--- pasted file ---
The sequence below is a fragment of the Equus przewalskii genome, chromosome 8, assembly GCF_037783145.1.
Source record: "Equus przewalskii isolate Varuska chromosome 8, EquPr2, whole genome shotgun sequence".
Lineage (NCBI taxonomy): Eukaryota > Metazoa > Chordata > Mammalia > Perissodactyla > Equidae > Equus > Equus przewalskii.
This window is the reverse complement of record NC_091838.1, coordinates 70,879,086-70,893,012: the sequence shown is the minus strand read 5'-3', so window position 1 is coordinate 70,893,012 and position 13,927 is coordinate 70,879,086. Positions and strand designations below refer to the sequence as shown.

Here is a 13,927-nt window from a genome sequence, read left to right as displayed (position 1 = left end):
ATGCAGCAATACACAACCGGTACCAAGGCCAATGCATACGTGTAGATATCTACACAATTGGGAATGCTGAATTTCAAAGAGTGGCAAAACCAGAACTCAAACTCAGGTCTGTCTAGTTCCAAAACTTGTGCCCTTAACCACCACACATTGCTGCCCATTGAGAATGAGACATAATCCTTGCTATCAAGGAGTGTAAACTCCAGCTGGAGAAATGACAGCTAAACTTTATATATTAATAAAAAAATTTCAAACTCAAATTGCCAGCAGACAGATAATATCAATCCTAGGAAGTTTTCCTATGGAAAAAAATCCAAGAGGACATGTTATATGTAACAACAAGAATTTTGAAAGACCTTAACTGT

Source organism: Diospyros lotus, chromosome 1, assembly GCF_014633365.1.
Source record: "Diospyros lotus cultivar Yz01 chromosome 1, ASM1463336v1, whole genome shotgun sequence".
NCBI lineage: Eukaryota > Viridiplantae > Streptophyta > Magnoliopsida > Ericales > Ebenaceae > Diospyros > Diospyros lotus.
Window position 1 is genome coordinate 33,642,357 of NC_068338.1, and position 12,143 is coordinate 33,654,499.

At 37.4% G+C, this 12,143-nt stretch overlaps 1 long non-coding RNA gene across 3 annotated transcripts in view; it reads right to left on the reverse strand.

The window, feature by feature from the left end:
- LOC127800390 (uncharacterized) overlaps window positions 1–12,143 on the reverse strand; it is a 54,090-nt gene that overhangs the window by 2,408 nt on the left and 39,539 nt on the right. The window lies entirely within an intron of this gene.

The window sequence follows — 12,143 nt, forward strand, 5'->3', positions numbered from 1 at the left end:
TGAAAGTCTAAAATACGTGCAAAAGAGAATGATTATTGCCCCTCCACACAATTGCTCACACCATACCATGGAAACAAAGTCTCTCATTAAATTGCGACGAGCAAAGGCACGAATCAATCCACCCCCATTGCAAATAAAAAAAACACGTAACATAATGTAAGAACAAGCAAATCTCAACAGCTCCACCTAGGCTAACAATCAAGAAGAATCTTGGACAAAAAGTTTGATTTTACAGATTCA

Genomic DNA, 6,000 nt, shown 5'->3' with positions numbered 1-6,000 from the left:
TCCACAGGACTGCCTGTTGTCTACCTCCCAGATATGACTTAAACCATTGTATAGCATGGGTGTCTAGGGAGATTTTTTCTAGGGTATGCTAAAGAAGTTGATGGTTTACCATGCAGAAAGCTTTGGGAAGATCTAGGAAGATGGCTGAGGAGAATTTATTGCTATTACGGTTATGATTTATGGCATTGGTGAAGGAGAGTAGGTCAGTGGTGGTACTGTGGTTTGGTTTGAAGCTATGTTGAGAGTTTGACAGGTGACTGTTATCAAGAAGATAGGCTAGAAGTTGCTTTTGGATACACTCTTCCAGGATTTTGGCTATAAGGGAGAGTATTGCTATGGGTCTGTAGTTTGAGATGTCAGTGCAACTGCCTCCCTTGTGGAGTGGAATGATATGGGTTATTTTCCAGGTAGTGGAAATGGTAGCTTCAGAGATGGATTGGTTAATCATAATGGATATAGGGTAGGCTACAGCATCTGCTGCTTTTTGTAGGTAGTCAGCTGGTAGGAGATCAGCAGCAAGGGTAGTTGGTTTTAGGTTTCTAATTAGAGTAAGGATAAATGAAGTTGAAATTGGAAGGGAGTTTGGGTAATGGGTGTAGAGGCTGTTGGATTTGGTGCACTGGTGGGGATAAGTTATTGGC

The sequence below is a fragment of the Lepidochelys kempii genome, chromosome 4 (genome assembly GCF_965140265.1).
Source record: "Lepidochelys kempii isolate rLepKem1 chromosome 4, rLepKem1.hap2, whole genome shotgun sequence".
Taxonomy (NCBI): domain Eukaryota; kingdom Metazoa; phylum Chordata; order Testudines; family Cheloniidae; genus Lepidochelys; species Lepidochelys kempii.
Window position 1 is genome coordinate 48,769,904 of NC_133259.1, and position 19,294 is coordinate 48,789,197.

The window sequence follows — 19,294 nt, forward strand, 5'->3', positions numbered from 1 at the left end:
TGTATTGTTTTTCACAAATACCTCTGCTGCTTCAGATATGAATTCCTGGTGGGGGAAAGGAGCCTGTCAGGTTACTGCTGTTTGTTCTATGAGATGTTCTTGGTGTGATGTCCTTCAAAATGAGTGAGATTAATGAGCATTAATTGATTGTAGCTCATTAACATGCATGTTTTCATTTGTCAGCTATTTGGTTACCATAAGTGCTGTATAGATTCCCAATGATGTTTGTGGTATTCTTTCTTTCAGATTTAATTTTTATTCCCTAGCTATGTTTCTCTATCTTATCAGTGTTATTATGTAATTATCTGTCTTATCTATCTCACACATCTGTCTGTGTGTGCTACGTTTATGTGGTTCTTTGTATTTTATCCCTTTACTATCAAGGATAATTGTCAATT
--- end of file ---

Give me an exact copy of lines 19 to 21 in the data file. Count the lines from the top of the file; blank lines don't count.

Source record: "Lepidochelys kempii isolate rLepKem1 chromosome 4, rLepKem1.hap2, whole genome shotgun sequence".
Taxonomy (NCBI): domain Eukaryota; kingdom Metazoa; phylum Chordata; order Testudines; family Cheloniidae; genus Lepidochelys; species Lepidochelys kempii.
Window position 1 is genome coordinate 48,769,904 of NC_133259.1, and position 19,294 is coordinate 48,789,197.